New guidance published today by the Scottish Dental Clinical Effectiveness Programme (SDCEP) supports dental teams to improve and maintain the oral health of younger patients. The second edition of Prevention and Management of Dental Caries in Children provides clear and practical recommendations and advice on the provision of dental care to prevent and, if necessary, manage dental decay in children.
The guidance builds on the success of the first edition, which is used extensively both in dental practice and as an educational resource in Scotland and
in several other countries. It takes into account changes in research evidence, national policy and legislation since it was first published in 2010
and has been updated using SDCEP’s NICE accredited methodology.
The guidance is endorsed by several Royal Colleges dental faculties, the British Society of Paediatric Dentistry and Scotland’s national Childsmile programme,
which is aimed at improving children’s oral health and reducing inequalities.
Co-chair of the group that developed the guidance, Professor Nicola Innes, said:
"In recent years we have seen significant reductions in the level of dental decay in children across Scotland and the UK. Despite this, dental decay is a major problem for those children who are affected. These children often have caries in several teeth and a high chance of pain and infection.
We hope the second edition of this guidance will continue to assist members of the dental team and others involved in oral health promotion to provide
care for these children. We have updated the recommendations on caries prevention and provided more extensive advice, particularly concerning decisions
about caries management. To cater for different types of users of the guidance, SDCEP has created both a detailed version and a summary ‘Guidance in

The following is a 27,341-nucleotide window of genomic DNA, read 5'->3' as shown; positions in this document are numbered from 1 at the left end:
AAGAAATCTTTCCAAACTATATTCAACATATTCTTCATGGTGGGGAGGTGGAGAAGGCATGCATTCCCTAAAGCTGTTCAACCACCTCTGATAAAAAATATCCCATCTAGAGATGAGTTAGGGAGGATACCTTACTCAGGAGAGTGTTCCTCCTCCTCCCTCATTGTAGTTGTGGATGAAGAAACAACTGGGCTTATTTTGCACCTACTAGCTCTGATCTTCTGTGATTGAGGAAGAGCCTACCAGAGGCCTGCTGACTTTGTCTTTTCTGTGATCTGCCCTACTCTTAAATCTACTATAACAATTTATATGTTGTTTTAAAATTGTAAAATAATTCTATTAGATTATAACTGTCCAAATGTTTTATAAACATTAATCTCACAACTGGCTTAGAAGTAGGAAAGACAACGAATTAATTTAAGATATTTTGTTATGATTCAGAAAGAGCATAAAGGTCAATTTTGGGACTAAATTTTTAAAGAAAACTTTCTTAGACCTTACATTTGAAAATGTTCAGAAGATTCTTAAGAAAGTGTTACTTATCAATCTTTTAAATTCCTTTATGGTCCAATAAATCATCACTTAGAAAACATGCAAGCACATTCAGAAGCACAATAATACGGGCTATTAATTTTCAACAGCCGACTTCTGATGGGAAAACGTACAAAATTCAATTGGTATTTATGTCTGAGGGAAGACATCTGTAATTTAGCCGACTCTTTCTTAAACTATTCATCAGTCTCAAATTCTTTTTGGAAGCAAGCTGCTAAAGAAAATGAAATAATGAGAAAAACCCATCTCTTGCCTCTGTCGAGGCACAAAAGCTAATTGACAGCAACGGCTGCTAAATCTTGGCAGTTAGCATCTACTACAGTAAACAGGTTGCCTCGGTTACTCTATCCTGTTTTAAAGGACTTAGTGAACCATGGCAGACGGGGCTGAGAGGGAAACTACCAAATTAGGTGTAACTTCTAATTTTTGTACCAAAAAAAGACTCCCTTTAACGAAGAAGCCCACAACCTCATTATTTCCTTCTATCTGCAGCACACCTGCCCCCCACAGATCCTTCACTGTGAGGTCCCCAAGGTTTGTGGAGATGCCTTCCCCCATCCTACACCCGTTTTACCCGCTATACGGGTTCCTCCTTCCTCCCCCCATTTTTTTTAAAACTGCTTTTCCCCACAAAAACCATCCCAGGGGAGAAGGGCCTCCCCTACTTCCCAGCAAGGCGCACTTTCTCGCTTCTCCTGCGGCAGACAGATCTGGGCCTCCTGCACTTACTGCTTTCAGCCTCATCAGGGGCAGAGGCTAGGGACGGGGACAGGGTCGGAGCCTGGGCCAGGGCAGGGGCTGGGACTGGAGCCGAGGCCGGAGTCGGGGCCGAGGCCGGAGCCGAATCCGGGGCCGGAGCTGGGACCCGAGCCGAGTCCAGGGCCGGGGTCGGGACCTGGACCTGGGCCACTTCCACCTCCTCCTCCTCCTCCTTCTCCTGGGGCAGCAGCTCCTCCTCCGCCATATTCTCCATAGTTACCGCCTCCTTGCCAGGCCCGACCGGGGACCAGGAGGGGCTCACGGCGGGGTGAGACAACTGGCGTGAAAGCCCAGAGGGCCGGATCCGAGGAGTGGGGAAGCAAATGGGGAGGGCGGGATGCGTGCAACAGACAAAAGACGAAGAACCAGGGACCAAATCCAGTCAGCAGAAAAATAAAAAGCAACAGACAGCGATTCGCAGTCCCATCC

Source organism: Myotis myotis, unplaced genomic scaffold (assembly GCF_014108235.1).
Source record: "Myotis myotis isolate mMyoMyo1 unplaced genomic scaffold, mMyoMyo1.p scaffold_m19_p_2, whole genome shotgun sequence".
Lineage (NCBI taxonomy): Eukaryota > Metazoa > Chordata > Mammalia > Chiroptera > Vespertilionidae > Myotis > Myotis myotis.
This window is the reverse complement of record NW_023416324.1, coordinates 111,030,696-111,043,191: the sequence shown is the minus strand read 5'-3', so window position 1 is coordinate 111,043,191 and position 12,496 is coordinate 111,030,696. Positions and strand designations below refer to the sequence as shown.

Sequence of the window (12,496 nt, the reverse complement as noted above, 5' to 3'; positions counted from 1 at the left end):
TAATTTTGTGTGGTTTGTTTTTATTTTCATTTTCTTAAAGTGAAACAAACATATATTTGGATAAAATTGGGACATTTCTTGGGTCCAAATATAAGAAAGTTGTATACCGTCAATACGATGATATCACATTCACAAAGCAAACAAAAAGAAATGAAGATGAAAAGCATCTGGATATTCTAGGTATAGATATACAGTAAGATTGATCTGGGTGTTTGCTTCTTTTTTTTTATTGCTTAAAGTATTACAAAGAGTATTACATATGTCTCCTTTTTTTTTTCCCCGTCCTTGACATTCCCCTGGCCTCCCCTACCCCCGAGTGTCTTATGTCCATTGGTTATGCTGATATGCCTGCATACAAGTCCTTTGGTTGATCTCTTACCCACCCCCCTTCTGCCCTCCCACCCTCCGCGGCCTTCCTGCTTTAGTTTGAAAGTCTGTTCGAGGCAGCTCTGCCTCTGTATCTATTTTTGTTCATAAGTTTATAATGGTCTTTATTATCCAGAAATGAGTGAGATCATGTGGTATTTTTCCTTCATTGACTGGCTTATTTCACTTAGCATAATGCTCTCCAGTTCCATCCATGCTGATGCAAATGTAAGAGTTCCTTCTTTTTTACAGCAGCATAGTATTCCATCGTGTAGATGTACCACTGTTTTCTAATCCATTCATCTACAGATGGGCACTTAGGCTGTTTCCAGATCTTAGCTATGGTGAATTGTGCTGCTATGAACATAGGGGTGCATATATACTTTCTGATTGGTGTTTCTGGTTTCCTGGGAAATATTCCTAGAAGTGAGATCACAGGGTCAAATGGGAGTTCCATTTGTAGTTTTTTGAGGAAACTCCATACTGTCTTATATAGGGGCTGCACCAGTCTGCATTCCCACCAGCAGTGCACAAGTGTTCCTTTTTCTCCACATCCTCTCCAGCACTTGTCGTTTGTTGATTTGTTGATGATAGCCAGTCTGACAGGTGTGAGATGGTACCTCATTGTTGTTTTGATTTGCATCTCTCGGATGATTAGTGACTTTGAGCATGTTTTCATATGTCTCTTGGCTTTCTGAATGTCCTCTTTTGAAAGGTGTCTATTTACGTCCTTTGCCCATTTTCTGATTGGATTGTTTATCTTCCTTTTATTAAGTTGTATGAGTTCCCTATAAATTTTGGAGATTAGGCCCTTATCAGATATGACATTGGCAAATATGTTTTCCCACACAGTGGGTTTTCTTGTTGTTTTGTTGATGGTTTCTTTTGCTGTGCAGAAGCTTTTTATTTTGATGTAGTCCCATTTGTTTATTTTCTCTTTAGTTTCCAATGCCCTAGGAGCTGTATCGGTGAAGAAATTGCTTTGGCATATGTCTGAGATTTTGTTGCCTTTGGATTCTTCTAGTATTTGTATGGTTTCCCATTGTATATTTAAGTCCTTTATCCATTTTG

SDCEP is a National Dental Advisory Committee (NDAC) initiative working within NHS Education for Scotland (NES). SDCEP supports improvements in the quality
of dental care by providing user-friendly guidance on topics that are priorities for dental healthcare.
Dr David Felix, Postgraduate Dental Dean for Scotland, NHS Education for Scotland (NES) said:
“NES welcomes the publication of Prevention and Management of Dental Caries as a valuable resource for dental professionals in Scotland and beyond. The work of the Scottish Dental Clinical Effectiveness Programme supports the delivery of high quality healthcare which is safe, person-centred and effective by promoting new thinking and the adoption of research evidence into clinical practice. The various endorsements of the guidance are important in signifying broad professional support for it. Members of the development group are to be congratulated on their achievement in updating this guidance."
Further information on the work of SDCEP is available at www.sdcep.org.uk from where the new guidance can also be downloaded.
The British Society of Dental Hygiene and Therapy (BSDHT) is a nationally recognised body that represents over 4,000 Dental Hygienists and Dental Therapists across the UK and beyond.
BSDHT maintain an on-going dialogue with the General Dental Council (GDC), the Departments of Health and all of the main groups representing dental care professionals, and attends meetings of the All Party Parliamentary Group (APPG) for Dentistry, bringing dental hygiene and therapy to the attention of government ministers and MP’s.
Visit www.bsdht.org.uk for more information.
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